A Roundtable Discussion Featuring Mike Nappa, Ted Dekker, Lynette Eason, and Vicki Crumpton

Funny thing happened on the way to the Christian bookstore…

Annabel Lee, the first book in my Coffey & Hill suspense series from Revell, almost didn’t get published because editors said it was “too violent” for Christian readers. I have to admit, it does contain violence—in fact there’s a German Shepherd guard dog in it “that’ll eat human fingers if you feed ‘em to it just right.”

Does that violent imagery cause Christian people to sin? I don’t really know, but I think I should try to find out. So today I’m working on my third Coffey & Hill novel, and I’m asking myself this question: What’s too violent for Christians to read?

Fortunately, I have a few friends in publishing, and they were happy to join me in a roundtable discussion on this subject. Care to listen in?

Mike Nappa: All right—Ted Dekker is in the house! Publisher’s Weekly called you “The reigning king of Christian thrillers,” and that sounds about right. You’ve published over 35 novels, including your historical fiction books,A.D. 33 and A.D. 30. You’ve sold over 10 million copies of your books, and seen two of your suspense stories made into movies. Pretty cool. So Ted, how did you first discover thriller fiction?

Ted Dekker: I grew up the son of Christian missionaries in Irian Jaya, Indonesia. I distinctly recall lying on my bed one afternoon in my mid-teens with rain pounding on the tin roof of our jungle home, reading The Stand by Stephen King. The story is set in the midst of an apocalypse and I was filled with wonder at the ultimate redemption I found in the midst of trouble. Like a grand parable, it spoke deeply to me, a young man trying to find his way in the suspense of his own life.

Mike Nappa: Bestselling and award-winning novelist, Lynette Eason, is also here. Your “romantic suspense” books like Always Watching and the novels in the Women of Justice series are fan favorites in Christian bookstores. What put suspense fiction on your radar as a kid?

Lynette Eason: I cut my teeth on Nancy Drew and the Hardy Boys as well as The Boxcar Children, Trixie Belden, Sweet Valley High, etc. Later, my mother introduced me to the Perry Mason books and Agatha Christie. So, I’ve always been a big mystery/suspense fan. Later, I discovered Dee Henderson and that was that for me. That was the genre I fell in love with.

Mike Nappa: Last but not least, Vicki Crumpton, my own editor at Revell, has joined us, Vicki, how did you discover suspense novels?

Vicki Crumpton: I’m an eclectic reader, so I don’t remember a defining moment of discovery. Maybe it began with Nancy Drew mysteries when I was a girl and grew from there.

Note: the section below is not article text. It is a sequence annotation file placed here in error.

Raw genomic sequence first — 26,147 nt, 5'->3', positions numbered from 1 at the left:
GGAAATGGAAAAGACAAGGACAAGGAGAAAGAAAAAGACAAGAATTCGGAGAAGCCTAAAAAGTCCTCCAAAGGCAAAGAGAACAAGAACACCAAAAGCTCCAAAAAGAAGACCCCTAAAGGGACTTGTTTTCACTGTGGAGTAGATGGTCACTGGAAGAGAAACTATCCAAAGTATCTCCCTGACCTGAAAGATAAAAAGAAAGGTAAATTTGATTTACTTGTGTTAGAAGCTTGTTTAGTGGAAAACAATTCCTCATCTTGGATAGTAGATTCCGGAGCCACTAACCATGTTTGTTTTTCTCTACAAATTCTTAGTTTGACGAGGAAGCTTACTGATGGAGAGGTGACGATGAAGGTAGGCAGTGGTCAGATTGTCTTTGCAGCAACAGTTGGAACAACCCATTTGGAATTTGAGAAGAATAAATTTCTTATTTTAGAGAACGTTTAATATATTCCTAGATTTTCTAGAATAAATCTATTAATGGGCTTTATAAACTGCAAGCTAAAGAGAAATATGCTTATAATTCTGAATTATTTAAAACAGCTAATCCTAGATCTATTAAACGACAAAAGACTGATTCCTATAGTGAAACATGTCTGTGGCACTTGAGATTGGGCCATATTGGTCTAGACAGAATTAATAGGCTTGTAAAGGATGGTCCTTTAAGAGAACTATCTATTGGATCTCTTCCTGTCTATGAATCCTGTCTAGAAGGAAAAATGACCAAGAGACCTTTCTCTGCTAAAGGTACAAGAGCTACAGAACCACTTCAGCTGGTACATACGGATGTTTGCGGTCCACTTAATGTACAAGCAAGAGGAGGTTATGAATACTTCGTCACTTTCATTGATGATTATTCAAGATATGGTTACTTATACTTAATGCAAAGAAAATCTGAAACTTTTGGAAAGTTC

Mike Nappa: All right everyone, I’m trying to work through what it means to write thrillers for Christian readers, and I’m thinking it starts with the writer’s vision and passion. Your thoughts?

Lynette Eason: My passion is to write a great story that keeps readers on the edge of their seats and coming back for more. My mission/ministry is to make sure that my heart comes through on each page, that God is the focus and that people fall in love with Him all over again because He is the real hero in every book.

Ted Dekker: Jesus made it plain: “In this world you will have trouble. But take courage for I have overcome this world.” Like all good transformational stories, suspense novels are incarnational, in that they bring light into real, authentic trouble which represents the conflict and struggle we face during this life. Jesus didn’t say there would be no trouble, only that in Him we can overcome that trouble, each day, as we place our identity in Him rather than in the storms of this life, which will come. There is no avoiding them, any more than there’s a way to avoid aging or physical death.

My vision isn’t to pretend the trouble isn’t there, rather to enter that valley of the shadow of death and there find the light, who is Christ. To that end, my mission is simply to awaken to my own identity in the midst of the storms, and to help my readers awaken in the midst of the storm they face in this life.

Thus our writing is incarnational. We bring light into the darkness. In doing so, we must first characterize that darkness, then bring light into it. It’s a suspenseful journey.

Mike Nappa: Violence is a staple of suspense novels. How do you decide what’s “too violent” and what’s “appropriate violence” for your readers who are Christian?

Lynette Eason: I try to stay away from graphic violence. I prefer to let the reader’s imagination fill in the blanks.